Here, let me dwell a little more on the first argument, namely, that greater integration of the Indian economy with the world economy spells trouble in a global downturn. It is said that the true measure of dependence on the world economy is not just the ratio of exports/GDP. We need to look at (exports+invisible receipts)/GDP because invisible receipts, driven by software exports, have risen fast. The ratio of (exports+invisibles)/GDP has risen from 8.2% in 1990-91 to 24.6%.

True, but experience shows that invisibles are not very elastic with respect to a slowdown in the world economy. Remittances from overseas Indians are not greatly affected by a slowdown. As for software and other invisible exports, these are part of the "off-shoring" phenomenon intended to make overseas firms more competitive. As conditions abroad worsen, one could expect "off-shoring" to rise, not fall, as firms struggle to cut costs.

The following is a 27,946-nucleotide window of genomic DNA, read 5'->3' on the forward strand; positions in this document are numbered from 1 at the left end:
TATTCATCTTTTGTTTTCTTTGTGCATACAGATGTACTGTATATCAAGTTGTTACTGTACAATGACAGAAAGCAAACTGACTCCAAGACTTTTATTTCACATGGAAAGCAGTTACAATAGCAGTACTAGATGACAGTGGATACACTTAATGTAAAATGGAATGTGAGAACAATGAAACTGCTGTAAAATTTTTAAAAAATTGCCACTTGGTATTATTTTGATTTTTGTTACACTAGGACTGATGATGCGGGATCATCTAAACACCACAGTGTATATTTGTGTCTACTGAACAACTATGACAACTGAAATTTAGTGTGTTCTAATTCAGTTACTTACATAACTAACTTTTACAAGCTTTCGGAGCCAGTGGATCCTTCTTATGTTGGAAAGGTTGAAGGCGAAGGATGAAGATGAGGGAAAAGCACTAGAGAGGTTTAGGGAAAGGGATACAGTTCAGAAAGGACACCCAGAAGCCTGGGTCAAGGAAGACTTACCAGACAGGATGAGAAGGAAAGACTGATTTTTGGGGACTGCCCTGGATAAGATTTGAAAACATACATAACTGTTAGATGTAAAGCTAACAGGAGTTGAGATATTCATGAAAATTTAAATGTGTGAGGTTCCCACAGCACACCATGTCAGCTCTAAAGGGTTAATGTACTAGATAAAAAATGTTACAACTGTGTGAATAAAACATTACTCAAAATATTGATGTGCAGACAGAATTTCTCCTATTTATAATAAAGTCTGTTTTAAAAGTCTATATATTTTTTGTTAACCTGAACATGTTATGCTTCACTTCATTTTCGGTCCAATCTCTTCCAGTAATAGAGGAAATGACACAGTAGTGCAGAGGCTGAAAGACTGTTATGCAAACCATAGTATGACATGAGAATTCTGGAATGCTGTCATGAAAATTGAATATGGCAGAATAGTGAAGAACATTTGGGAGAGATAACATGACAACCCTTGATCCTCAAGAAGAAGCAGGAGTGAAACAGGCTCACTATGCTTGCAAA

So the impact of a global slowdown will be adversely felt mainly export of goods. That ratio is now 13%. Let us say that export growth falls by half to 10%. Adjusting for the correspoding fall in imports, India's GDP would decline by 1%, still giving us growth of over 7%. That's why I say that the cyclical component of India's growth should not be overstated.

A key factor underpinning India's improved growth outlook is the increase in the savings rate- from 23.6% in 2001-02 to 29.1% in 2004-05. I believe this figure must have gone up even further. Higher domestic incomes would translate into more saving; there has been further improvement in government finances as measured by the comibined fiscal deficit of the centre and the states; and corporate profits have improved dramatically. I would not be surprised if the next release of figures for savings show a big jump.

Read my ET column on India's growth prospects here.

Tuesday, January 02, 2007

Upbeat on the world economy

This has turned out to be a better year for the world economy than most people had expected. Both the IMF and the World Bank have revised upwards their projections for 2006. (See table alongside- the IMF forecasts from World Economic Outlook, September 2005 and September 2006; the World Bank forecasts are from Global Economic Prospects 2006 and 2007.). In 2007, both see a deceleration in growth with the IMF projecting a smaller deceleration than the World Bank. Note that the projected growth rates are still above the trend rate of 3% seen in the period 1980-2000.